Astounding work done at St. Luke’s Cancer & Infusion Center

Published 11:49 am Monday, April 8, 2024

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For those who have been diagnosed with cancer, you know the shock and fear that runs through your soul. Thousands of people hear those words every day. I am here to tell you that while there are no bright sides to a cancer diagnosis, there is hope right here in our home community.

Recently, a friend of mine got the chance to spend time with Dr. Joe Stephenson and Savannah Hightower, AGAC-NP at St. Luke’s Cancer & Infusion Center, and asked them, “What’s new in the world of cancer treatment?” That one question opened a dialogue that left my friend’s head spinning and their heart full of assurance. One would think a conversation about cancer would be depressing. One word best describes both Dr. Stephenson and Savannah — optimistic. 

What should really blow you away is that the things done at St. Luke’s Cancer and Infusion Center are what one might expect at MD Anderson, Sloan Kettering or the Mayo Clinic. 

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When asked about the differences between Dr. Stephenson’s treatment protocols and those of his peers, the good doctor replied, “The available treatments we all have are essentially the same, but the delivery may differ. At St. Luke’s, we’ve strongly embraced preventative strategies, molecular profiling through genetic, genomic, and germline testing, and the promise offered through immunotherapy. While targeted therapy, chemotherapy, and radiation remain in our treatment arsenal, we’ve only scratched the surface of the potential for immunotherapy and CAR-T TIL therapy (chimeric antigen receptor and tumor-infiltrating lymphocytes). Every day, we learn more about how and when to manipulate the human immune system. The key is the timing of therapy and knowing when to re-engage the body’s immune system.” 

The team tests nearly every patient for molecular drivers to create profile panels. Dr. Stephenson said, “The importance of molecular diagnostics is the roadmap for treatment it provides. Molecular diagnostics dictate how aggressively we treat.” In the past, prevailing protocols without these diagnostics could cause over-treating some cancers.

“Molecular profiling has ushered in a shift in our approach to cancer treatment,” said Dr. Stephenson. “We now personalize our therapies to address the considerable variants in each patient’s environment, genetics, and habits to deliver individualized precision medicine.”

Savannah Hightower said, “Through analyzing genomic data, we can distinguish different mutational signatures that contribute to cancer. These mutations are like ‘fingerprints’ that offer clues to the effectiveness of different therapies.”

Savannah orders molecular profiling on specimens with malignant diagnoses from a biopsy or surgery. The type of diagnosis determines the kind of panels produced. The most common profile is an 84-gene panel. Registered Nurse and Lung Cancer Screening Coordinator Lacy Rainey ensures the accuracy of information sent to the profiling laboratory. The profiling process takes fourteen to twenty-one days from start to finish. Once results are received, the patient returns to review them and begin treatment planning.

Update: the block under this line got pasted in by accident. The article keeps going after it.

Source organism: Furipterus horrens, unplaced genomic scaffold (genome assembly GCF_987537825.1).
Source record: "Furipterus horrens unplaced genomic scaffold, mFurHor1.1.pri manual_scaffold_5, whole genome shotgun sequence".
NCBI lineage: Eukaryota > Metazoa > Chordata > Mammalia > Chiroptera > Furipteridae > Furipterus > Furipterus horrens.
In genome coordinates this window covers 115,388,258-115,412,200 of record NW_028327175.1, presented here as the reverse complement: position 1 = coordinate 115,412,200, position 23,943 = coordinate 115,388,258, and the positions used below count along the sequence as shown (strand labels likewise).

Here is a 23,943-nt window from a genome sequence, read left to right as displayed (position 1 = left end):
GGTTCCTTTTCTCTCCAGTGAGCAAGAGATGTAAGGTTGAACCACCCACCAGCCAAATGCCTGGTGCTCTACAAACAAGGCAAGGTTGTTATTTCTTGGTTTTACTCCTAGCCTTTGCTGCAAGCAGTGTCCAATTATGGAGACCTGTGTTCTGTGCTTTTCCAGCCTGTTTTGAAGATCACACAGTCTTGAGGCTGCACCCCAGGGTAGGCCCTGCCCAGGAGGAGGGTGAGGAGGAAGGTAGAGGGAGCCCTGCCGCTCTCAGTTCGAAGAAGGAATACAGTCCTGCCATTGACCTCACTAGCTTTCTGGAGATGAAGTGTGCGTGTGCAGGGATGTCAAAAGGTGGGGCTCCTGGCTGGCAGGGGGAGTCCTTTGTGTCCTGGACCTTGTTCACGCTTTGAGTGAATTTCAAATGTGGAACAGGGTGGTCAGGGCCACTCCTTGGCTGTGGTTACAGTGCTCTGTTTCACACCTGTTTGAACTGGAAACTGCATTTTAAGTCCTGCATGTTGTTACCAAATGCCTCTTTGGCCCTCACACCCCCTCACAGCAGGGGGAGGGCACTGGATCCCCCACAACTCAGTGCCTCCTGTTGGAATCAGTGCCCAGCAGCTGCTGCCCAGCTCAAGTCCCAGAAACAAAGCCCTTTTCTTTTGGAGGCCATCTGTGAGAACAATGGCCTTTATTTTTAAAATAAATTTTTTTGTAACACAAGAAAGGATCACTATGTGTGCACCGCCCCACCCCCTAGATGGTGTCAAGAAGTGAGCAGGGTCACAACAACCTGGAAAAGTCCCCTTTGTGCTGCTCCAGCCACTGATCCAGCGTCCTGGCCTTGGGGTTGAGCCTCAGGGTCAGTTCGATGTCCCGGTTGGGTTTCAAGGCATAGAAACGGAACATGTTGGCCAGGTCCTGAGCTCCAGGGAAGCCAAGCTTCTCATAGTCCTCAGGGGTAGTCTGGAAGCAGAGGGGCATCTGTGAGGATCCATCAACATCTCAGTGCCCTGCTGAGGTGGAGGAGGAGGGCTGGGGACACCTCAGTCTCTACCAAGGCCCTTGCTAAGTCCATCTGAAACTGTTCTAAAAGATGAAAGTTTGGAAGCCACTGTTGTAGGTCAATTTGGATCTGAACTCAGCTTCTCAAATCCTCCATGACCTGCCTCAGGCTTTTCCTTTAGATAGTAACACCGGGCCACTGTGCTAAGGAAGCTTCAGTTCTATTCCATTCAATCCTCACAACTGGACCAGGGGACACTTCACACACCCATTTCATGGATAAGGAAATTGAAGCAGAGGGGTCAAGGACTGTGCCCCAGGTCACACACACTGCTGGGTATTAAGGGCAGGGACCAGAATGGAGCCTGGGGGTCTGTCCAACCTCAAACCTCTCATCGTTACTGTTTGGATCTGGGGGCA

Genetic testing looks for single gene mutations and the effects that genes have on the body. It also looks for abnormalities you may have inherited from your parents. This test can confirm a diagnosis, predict future risk, and identify if you are a carrier. Genetic tests use blood samples, hair, skin, amniotic fluid, or other tissue samples. The genetic testing process is different from the above as it includes a detailed personal past medical history and family history. With this information, the team draw labs and orders the genetic testing. Results are received in seven to fourteen days.

Genetic tests may help identify a person’s cancer risk, but genomic testing helps identify the genetic markers on a malignant cell. 

Genomic Testing identifies the structure, function, mapping, and evolution of the complete set of DNA for all of our genes. It shows how our body works on a molecular level and predicts the aggressiveness of the cancer. Genomic testing can determine how a tumor will likely behave regarding treatment options. 

Genomic testing in cancer identifies tumor behavior, the aggressiveness of the tumor, the likelihood the tumor will metastasize and predicts tumor response to drug therapy. 

Germline Genetic Testing detects inherited DNA mutations in reproductive cells (egg or sperm) at conception. People with germline mutations are predisposed to diseases like ovarian cancer, breast cancer, Lynch Syndrome, or inherited high cholesterol. With these traits identified, Dr. Stephenson works with the patient to proactively treat or prevent disease onset or, in some cases, recommend additional screenings to monitor for abnormalities.

Somatic Germline Testing examines the DNA of specific cells in the body to identify any alteration in DNA that occurred after conception. These mutations do not pass from parent to child. In somatic testing, known cancer cells are tested. The findings of the test help determine the most beneficial course of treatment. Causes for somatic mutations include environmental exposures to tobacco use, ultraviolet light, viruses, chemical exposures, radiation, and aging.

This article is the first of a three-part series. The next column will discuss “Immunotherapy.” If you have questions about anything mentioned in this article, contact Savannah Hightower at (828) 894-0111 or visit